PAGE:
This type of digital inclusion also goes beyond simply training the public and installing effective infrastructures. Municipal services, from the town hall to the library, have been transformed into digital meeting places. Residents can go there to access a computer, for example to do administrative procedures, or to use it for recreational purposes. Improved access to the internet in the region has also led to other innovations, particularly in the area of health.

The University of Plymouth, located in a large Cornish city of the same name, is very involved in these cross-cutting issues. Studies have been carried out to see the effects of digital medicine, particularly for treating psychological disorders. For example, e-health has tried to treat people suffering from dementia using robotics or the remote presence of people qualified in these pathologies.

Between successes and limitations, digital infrastructures at the service of the local economy
The health crisis has also prompted the region to review its model, or rather, to highlight its successes. “If we really want to rebuild the economy in a way that has the least impact on our environment, we need to go through the technology sector,” says Paula Byers, the founder of Digital Northern Devon. She believes that the digital infrastructure that has been greatly improved – or simply built – has made up for the difference in economic development that existed with other parts of Britain. Companies have been able to set up in the area, such as Jurassic Fibre, which would not have been able to set up without the infrastructure projects of the last ten years. The latter aims to provide “world class broadband for 300,000 premises” of organisations in the South West.

European flags
Localisation of Cornwall in the South West of England
Source: Wikipedia (image free of rights)

Nevertheless, the choice to develop fibre first in one region rather than another can have perverse effects. “Just as the rollout of railways in the 19th century defined the winners and losers for the next hundred years, the rollout of fibre to the premises networks will do the same in the 21st century. Our intention is that the South West will be one of the winners. So says Michael Maltby, CEO of Jurassic Fibre. Let’s hope that fibre doesn’t put territories in competition with each other and leave some behind. But there is no doubt that recent European projects have added value to Cornwall. One of the reasons for the slight increase in the region’s population, says Maltby, is that its digital infrastructure has definitely improved. As well as the picture postcard image that Cornwall offers, it is also becoming a favourite with the populations of the surrounding major cities, starting with Bristol, the nearest major city before London.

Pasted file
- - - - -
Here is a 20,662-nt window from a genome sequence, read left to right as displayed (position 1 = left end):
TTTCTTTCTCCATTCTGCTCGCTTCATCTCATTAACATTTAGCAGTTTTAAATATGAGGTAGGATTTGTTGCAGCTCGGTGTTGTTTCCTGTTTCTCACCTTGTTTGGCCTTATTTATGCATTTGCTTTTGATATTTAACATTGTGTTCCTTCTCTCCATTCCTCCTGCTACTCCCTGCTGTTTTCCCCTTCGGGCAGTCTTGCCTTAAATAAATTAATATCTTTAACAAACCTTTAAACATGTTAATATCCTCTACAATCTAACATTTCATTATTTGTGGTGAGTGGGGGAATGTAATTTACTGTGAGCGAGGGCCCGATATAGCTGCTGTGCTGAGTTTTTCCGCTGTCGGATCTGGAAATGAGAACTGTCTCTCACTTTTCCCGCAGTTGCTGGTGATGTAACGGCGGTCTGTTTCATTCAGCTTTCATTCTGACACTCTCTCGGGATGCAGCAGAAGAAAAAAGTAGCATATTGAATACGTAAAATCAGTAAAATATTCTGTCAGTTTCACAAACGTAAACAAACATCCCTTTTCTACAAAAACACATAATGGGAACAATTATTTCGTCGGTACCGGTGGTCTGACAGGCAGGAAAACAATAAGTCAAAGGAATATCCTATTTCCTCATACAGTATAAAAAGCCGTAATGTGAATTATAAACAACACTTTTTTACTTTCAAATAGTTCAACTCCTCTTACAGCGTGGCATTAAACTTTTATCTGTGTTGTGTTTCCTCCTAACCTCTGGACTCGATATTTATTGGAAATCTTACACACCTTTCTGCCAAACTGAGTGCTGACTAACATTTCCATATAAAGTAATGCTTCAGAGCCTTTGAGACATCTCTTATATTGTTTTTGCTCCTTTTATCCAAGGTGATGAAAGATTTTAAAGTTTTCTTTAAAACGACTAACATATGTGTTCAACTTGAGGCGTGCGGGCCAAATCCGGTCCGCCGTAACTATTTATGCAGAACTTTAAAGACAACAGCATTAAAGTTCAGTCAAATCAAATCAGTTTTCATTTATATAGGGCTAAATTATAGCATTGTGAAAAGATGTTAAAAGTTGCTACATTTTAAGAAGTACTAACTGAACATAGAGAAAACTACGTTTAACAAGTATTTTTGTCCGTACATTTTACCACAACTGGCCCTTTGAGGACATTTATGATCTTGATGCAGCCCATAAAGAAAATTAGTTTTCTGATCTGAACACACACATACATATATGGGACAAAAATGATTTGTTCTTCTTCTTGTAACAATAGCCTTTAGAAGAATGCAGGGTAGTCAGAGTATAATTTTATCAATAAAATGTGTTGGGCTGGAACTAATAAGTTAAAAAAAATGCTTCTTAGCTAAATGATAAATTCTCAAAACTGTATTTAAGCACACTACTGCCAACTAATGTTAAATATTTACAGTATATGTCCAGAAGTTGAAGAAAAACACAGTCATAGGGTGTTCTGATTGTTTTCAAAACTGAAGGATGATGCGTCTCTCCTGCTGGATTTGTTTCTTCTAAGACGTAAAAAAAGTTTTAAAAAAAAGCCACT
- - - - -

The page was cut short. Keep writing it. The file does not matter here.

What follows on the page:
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A view of Port Isaac, UK, a small village north of Newquay.
Source: Pexels (free of use)

The UK has chosen to move towards a vision of digital as a basic need. But access to the Internet is only one side of the coin, and the other side must ensure that these tools are understood. The demographic composition and geographical distribution of Cornwall’s population has forced the region to turn to digital technology to overcome challenges. Between the digital divide and the remoteness of many from major cities – and therefore from decent access to the internet, the peninsula has quickly become a model for the rest of the UK, but remains “largely neglected” within the European Union.

Sources:

– European Network for Rural Development, Cornwall-UK, Steps towards a digital rural region, 2019

– Olivier Vergnault, Hannah Finch, “Why the South West’s tech sector has been a saviour of the Covid-19 crisis”, Business Live, 2020

About the author

Thomas Brisbart
thomas(at)socialgoodaccelerator.eu
Research and Public Affairs
Brussels, Belgium